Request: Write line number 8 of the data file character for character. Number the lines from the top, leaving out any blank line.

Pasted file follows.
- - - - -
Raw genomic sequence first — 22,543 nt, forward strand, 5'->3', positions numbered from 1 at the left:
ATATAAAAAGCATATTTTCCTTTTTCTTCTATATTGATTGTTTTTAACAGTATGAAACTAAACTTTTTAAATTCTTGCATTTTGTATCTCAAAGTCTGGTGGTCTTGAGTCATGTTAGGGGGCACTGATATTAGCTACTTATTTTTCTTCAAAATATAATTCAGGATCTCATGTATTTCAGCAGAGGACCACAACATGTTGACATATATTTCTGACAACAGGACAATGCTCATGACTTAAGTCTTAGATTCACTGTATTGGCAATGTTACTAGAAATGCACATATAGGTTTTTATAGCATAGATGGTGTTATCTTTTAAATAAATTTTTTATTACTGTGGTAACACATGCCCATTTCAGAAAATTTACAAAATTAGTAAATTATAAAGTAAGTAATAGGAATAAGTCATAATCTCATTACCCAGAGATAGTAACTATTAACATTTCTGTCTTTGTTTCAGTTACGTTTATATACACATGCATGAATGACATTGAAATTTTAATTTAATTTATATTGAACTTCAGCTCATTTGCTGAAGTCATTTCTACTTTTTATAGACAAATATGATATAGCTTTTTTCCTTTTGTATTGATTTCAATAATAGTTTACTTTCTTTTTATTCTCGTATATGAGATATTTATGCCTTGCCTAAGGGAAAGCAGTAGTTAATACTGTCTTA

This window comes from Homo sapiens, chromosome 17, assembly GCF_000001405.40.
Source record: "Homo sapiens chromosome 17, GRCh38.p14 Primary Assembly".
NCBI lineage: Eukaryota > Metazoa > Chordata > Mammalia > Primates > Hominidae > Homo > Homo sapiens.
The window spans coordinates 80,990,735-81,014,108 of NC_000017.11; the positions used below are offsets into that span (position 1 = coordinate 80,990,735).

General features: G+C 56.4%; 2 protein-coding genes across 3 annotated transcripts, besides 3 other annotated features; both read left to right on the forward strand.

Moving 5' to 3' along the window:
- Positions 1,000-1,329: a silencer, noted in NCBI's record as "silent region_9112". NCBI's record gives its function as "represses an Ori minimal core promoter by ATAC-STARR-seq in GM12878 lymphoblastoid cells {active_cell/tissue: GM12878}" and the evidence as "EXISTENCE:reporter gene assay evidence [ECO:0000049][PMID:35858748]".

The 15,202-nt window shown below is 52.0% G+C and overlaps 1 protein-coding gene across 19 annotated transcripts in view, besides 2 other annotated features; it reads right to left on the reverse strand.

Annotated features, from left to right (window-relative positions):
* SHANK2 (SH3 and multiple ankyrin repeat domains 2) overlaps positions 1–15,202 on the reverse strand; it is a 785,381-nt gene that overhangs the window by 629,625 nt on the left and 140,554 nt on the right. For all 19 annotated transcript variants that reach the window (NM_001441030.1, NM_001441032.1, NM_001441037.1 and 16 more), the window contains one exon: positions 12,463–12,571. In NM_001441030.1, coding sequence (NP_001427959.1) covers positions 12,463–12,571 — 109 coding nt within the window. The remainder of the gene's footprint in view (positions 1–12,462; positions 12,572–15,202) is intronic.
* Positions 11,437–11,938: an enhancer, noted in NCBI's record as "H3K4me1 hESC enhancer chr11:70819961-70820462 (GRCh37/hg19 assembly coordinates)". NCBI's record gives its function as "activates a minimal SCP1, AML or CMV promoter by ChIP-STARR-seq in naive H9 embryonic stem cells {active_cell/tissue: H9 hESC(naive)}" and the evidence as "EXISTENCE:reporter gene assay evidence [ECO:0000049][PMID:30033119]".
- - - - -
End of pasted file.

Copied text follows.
Moving 5' to 3' along the window: